Konichiwa from Tokyo!March 3, 2016 in Japan ⋅ 🌙 10 °C
We have been super busy enjoying Tokyo with Rachel's best friend Amanda who came from Los Angeles to meet us. We are staying in a traditional Japanese flat in Setagaya-ku, near Shibuya (a popular area to visit). We have gone to see many parks and shrines, as well as tried some amazing food. Our first meal of ramen around the corner from our apartment was amazing and unlike ramen any of us had ever eaten before. Amanda and Rachel especially enjoyed the creaminess of the sauce compared to ramen in the US. Since then we have been eating mostly noodles and sushi, though tonight we got yakitori from an alleyway bar (much more legit than it sounds) which was quite delicious!
There is so much to say about Japan, and we've been doing so many things, it's hard to know where to start! It's safe to say that our expectations were blown away. We've been to quite a few different countries at this point, but culturally Japan is the most unlike the US. We are in the largest city in the world, but its parallels to NYC (second place) are not as many as you would think. Tokyo is extremely clean and orderly. People follow rules that are politely laid out by signs or intercom announcements. For example, on all trains and busses that we've seen so far, people line up and do not push their way on to trains. There are signs everywhere marking the most efficient way to walk; for example, in the (all very huge and full of restaurants and shopping) subway terminals there are arrows on the floor and on the stairs to serve as crowd control so people can move quickly and efficiently through the station without running into each other. The subway system itself is something to be amazed by. At first it seemed very overwhelming and confusing. Now though, while it remains very complex, we have experienced firsthand the intelligence and planning that went into the design. It is EXTREMELY easy to get around Tokyo and much of Japan. There are many bullet trains going all over the country, but we are taking an overnight bus to Kyoto tonight (budget traveling!); we'll be on the bus for maybe 10-12 hours, while a bullet train only takes two! Its hard to put into writing just how unique we have found this interesting country to be.
Aside from not speaking or reading any Japanese, we're doing a pretty good job of cultural immersion here. The efficiency, organization, and kindness makes Japan a very easy place in which to acclimate to a vastly different culture. Even though we are only halfway through our week here, it is clear that Japan is one of the highlights of our trip! Rachel notes that she has liked the unimposing attitudes moreso than Nick maybe has. Rachel agrees that as Americans there can be some frustrating situations due to people being too polite, but generally things work so well in Japan that these circumstances are rare. For example, you may be familiar with escalator etiquette of standing on the right, walking on the left. This allows individuals who are in a hurry to walk up or down without being blocked by those standing still. If you've been to DC (or other large cities in the US), you'll know that people who don't normally use the escalator tend to not think about this etiquette, and people who do use the escalator regularly can get frustrated and sometimes act rudely to those in their way. In Japan, you would think that the focus on productivity would lead to many people having to push their way through, but at the same time their respectfulness might inhibit them. The thing is, no one we've seen has messed this up. People don't have to be polite about others in their way because everyone practices the same system of standing on the left, passing on the right (they drive on the left here, hence the reverse of the practice in the States). Rush hour at the subway station is like a well-choreographed dance, except nobody knows each other and they're perfect performers without having to practice.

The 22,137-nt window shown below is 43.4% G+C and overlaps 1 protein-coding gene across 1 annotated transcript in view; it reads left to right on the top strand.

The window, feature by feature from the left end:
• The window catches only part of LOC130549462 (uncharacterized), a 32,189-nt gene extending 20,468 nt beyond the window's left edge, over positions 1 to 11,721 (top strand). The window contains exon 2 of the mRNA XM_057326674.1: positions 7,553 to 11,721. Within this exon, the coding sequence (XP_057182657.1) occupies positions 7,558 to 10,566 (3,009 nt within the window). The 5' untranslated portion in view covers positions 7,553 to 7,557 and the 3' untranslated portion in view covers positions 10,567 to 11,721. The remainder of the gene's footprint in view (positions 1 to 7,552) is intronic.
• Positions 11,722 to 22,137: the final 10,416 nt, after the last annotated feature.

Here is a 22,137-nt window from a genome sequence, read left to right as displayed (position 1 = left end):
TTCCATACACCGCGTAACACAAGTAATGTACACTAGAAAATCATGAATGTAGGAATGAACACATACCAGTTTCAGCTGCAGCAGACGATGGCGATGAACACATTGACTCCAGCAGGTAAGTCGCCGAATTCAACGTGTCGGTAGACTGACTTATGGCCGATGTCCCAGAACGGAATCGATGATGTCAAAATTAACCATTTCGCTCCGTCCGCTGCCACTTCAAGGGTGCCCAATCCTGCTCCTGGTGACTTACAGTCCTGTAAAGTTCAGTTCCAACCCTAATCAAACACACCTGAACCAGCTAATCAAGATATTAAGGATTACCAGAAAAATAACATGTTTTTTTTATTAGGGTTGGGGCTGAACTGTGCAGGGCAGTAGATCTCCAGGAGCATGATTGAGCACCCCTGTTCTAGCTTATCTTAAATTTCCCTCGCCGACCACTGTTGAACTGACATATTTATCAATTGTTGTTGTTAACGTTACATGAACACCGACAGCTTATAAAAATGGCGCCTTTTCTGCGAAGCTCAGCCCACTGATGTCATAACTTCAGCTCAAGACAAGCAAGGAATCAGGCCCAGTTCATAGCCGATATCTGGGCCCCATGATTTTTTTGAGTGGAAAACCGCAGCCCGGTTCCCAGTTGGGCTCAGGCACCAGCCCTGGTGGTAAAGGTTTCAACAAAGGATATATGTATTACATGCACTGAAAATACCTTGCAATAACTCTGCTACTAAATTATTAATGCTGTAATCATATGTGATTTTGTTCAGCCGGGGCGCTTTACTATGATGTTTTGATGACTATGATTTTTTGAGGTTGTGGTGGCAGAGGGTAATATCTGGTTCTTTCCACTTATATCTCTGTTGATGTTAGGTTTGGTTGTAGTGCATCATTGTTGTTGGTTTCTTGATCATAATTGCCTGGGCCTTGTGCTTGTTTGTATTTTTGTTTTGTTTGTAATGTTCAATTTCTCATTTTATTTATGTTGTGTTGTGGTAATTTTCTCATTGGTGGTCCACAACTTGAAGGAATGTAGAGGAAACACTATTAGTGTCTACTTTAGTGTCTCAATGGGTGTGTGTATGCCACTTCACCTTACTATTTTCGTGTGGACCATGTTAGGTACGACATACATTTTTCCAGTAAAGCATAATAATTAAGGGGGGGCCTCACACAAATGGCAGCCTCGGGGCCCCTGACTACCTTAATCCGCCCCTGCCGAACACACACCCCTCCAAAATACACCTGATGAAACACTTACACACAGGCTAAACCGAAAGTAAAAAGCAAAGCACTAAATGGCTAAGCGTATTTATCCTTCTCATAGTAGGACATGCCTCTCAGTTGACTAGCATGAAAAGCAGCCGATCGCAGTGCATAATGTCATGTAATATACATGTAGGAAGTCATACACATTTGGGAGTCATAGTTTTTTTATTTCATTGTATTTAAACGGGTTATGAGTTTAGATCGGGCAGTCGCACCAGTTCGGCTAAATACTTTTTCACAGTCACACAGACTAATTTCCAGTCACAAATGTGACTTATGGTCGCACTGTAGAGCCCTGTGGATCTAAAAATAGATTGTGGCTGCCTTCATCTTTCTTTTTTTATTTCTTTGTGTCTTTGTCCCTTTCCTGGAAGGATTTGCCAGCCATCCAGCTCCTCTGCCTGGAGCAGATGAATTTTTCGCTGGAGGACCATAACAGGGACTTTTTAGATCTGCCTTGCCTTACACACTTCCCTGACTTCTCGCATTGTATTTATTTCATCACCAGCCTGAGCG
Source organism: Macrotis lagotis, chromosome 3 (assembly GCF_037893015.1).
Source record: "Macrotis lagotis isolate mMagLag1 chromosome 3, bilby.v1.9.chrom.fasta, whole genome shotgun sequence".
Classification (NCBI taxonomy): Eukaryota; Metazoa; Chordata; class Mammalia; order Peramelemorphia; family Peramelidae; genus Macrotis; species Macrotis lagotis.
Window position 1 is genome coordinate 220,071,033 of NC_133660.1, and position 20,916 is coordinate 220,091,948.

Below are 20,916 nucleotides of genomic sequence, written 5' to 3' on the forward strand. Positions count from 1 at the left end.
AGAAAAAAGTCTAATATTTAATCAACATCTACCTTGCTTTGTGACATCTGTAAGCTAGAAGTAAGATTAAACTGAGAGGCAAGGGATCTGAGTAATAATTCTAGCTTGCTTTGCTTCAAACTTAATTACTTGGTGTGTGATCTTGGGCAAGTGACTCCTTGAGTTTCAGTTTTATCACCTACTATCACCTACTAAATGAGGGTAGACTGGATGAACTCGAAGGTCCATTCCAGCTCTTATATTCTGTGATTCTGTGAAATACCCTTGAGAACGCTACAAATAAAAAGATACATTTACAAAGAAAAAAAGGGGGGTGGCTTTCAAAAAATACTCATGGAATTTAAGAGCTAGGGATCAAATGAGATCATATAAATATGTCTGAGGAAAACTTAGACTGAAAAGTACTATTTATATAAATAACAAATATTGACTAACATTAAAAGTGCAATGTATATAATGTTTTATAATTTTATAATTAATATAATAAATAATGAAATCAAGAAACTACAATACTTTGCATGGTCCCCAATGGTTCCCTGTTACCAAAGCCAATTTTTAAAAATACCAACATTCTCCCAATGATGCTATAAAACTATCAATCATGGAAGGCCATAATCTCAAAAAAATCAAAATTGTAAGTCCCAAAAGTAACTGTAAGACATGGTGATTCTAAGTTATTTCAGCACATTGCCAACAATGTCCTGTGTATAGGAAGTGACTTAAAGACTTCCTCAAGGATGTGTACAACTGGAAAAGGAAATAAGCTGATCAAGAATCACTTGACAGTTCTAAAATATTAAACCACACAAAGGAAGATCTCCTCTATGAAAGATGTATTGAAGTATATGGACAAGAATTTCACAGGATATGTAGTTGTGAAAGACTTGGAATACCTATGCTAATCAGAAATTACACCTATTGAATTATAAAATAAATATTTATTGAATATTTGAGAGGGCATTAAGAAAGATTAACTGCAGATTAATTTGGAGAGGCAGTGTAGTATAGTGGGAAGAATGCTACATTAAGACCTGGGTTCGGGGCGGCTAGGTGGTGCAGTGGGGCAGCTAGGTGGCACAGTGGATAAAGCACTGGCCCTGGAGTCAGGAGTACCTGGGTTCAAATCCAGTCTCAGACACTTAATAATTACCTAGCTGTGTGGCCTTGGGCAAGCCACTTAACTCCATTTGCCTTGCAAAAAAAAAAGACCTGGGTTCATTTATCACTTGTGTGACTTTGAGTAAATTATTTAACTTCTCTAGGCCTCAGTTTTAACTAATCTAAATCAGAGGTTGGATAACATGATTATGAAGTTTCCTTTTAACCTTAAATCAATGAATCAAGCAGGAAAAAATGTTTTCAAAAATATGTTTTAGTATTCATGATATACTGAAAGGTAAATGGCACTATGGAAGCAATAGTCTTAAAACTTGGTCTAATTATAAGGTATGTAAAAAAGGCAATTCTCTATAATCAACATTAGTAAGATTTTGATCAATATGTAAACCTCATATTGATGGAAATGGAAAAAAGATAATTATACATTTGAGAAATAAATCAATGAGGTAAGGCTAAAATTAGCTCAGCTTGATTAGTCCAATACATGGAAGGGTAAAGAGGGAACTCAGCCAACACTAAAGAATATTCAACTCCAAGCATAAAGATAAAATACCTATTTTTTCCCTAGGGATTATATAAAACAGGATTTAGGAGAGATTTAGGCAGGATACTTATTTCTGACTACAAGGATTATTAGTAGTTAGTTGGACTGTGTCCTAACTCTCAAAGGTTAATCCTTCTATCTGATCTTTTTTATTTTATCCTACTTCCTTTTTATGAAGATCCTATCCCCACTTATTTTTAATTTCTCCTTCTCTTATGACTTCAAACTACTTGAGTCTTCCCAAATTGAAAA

As Amanda keeps saying: every day is different here, and every day has been fun, interesting, and busy. To provide a play-by-play would be onerous, so here are a few highlights...
Pictured: scenes from the east garden of the Imperial palace, views from the top of the Tokyo SkyTree, Harajuku, Shinjuku at night,
Not pictured: cat cafe, the National Gardens, wandering around Shibuya, all the amazing food, dinner last night with our apartment host (with the goal of cultural exchange), the unique bathrooms (Google if you're interested), random shrines we've happened upon in the city, two neighborhoods in Shinjuku where bars and restaurants are packed so tightly in alleys that only eight people can even fit inside, our bed mats on the floor, and our traditional low table for eating.
And it's only been three days!Read more